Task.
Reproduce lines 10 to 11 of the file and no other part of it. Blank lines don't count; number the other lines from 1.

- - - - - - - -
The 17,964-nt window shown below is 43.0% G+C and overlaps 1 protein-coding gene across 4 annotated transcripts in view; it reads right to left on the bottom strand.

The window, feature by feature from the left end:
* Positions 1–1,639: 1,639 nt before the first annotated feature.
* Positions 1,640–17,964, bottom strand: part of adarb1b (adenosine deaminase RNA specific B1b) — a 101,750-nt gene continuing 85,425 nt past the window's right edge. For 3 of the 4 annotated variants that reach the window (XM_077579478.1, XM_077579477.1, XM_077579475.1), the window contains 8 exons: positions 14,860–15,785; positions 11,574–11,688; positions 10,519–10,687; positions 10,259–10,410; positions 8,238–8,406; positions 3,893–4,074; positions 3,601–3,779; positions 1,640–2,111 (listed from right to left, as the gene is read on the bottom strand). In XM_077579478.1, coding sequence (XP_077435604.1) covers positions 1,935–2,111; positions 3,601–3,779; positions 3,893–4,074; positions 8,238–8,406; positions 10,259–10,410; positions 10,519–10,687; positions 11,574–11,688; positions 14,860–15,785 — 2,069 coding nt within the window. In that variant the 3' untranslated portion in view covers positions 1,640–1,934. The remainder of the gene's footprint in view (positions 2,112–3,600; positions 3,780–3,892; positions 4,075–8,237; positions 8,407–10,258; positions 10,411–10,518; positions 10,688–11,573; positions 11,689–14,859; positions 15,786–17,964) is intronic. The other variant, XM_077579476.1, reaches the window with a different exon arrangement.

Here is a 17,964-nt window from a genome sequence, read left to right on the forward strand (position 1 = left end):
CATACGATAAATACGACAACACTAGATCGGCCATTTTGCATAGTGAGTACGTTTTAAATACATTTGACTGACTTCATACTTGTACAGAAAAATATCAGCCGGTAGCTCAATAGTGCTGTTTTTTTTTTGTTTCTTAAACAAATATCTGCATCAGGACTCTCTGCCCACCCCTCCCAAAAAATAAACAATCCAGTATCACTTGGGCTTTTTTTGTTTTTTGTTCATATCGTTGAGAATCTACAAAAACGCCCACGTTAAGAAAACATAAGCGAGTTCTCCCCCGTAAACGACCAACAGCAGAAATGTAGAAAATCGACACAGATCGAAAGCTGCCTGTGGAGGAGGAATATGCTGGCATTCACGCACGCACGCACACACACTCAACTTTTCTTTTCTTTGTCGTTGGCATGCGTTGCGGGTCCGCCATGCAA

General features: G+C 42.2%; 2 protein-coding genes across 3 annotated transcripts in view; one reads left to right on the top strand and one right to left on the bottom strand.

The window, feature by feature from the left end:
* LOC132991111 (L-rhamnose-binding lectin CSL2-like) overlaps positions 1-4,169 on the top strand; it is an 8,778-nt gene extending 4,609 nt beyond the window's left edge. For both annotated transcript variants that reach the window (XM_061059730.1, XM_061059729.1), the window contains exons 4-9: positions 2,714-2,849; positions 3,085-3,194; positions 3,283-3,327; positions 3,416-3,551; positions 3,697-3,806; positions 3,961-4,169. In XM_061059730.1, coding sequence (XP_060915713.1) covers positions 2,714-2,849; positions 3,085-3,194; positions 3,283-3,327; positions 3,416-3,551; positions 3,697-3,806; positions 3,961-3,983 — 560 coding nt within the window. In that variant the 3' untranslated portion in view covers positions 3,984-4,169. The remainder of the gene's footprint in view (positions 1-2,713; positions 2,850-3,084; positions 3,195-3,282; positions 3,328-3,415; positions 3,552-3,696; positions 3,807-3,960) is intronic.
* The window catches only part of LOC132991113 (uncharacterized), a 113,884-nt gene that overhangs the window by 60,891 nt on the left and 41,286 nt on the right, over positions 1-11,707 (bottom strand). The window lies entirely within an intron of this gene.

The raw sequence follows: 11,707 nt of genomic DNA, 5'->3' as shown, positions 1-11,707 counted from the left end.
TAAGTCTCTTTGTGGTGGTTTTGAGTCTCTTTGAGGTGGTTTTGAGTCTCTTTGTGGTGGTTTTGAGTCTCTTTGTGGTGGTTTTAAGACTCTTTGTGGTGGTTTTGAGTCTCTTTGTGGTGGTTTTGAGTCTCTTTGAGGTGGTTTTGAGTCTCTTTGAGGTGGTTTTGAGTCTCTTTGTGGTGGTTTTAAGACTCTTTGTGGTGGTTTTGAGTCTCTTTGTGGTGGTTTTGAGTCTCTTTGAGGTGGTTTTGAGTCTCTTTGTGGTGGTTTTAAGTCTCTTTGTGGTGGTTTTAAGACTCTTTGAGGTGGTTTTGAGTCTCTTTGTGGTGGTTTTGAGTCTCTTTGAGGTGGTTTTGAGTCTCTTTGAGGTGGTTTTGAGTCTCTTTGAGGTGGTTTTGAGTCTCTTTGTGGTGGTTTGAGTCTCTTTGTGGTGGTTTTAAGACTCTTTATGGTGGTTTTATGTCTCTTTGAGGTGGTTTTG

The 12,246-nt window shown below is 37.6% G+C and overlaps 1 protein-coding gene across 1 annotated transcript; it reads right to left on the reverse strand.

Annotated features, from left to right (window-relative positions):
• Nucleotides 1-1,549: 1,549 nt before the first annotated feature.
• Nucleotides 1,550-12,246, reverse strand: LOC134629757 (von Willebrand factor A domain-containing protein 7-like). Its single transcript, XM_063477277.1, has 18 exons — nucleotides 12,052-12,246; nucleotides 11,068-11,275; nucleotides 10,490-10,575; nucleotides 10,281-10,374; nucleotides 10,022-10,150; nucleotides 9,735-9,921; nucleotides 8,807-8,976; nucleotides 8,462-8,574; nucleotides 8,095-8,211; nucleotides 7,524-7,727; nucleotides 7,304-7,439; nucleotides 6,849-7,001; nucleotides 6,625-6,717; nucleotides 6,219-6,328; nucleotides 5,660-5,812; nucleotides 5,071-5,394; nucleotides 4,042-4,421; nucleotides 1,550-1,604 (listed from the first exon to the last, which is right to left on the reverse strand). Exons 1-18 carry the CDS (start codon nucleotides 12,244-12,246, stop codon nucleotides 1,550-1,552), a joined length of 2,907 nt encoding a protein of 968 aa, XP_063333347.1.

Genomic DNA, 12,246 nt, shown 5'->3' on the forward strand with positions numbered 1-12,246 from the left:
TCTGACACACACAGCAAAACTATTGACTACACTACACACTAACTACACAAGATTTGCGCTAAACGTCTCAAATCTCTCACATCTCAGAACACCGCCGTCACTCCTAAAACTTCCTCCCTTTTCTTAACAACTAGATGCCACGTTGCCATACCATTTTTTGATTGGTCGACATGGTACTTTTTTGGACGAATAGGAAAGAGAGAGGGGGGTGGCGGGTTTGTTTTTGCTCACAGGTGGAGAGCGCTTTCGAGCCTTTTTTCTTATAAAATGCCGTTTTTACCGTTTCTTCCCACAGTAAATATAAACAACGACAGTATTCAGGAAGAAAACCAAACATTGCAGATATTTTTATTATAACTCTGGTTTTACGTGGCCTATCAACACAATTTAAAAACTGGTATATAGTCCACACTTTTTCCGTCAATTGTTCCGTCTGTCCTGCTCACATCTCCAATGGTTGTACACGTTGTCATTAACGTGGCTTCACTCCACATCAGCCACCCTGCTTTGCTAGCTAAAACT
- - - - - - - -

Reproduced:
* The window catches only part of LOC132991113 (uncharacterized), a 113,884-nt gene that overhangs the window by 60,891 nt on the left and 41,286 nt on the right, over positions 1-11,707 (bottom strand). The window lies entirely within an intron of this gene.

The raw sequence follows: 11,707 nt of genomic DNA, 5'->3' as shown, positions 1-11,707 counted from the left end.